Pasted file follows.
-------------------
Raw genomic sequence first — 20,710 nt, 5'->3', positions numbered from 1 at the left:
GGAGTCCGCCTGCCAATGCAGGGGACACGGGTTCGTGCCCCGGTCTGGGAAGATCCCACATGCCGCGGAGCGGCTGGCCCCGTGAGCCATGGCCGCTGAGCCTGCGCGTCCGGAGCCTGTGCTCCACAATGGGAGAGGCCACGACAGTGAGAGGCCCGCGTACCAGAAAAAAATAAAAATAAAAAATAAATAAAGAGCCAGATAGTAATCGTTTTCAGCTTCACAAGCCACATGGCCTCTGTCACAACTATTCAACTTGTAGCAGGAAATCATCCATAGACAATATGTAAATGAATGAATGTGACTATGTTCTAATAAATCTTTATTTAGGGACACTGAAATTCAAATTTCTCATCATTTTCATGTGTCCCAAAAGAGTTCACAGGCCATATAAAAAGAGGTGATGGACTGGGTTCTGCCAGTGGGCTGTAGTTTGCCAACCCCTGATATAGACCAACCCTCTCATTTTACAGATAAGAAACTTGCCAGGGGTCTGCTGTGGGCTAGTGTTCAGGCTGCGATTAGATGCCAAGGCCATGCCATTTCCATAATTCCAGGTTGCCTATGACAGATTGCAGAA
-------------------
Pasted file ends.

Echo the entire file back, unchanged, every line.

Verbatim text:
Raw genomic sequence first — 20,710 nt, 5'->3', positions numbered from 1 at the left:
GGAGTCCGCCTGCCAATGCAGGGGACACGGGTTCGTGCCCCGGTCTGGGAAGATCCCACATGCCGCGGAGCGGCTGGCCCCGTGAGCCATGGCCGCTGAGCCTGCGCGTCCGGAGCCTGTGCTCCACAATGGGAGAGGCCACGACAGTGAGAGGCCCGCGTACCAGAAAAAAATAAAAATAAAAAATAAATAAAGAGCCAGATAGTAATCGTTTTCAGCTTCACAAGCCACATGGCCTCTGTCACAACTATTCAACTTGTAGCAGGAAATCATCCATAGACAATATGTAAATGAATGAATGTGACTATGTTCTAATAAATCTTTATTTAGGGACACTGAAATTCAAATTTCTCATCATTTTCATGTGTCCCAAAAGAGTTCACAGGCCATATAAAAAGAGGTGATGGACTGGGTTCTGCCAGTGGGCTGTAGTTTGCCAACCCCTGATATAGACCAACCCTCTCATTTTACAGATAAGAAACTTGCCAGGGGTCTGCTGTGGGCTAGTGTTCAGGCTGCGATTAGATGCCAAGGCCATGCCATTTCCATAATTCCAGGTTGCCTATGACAGATTGCAGAA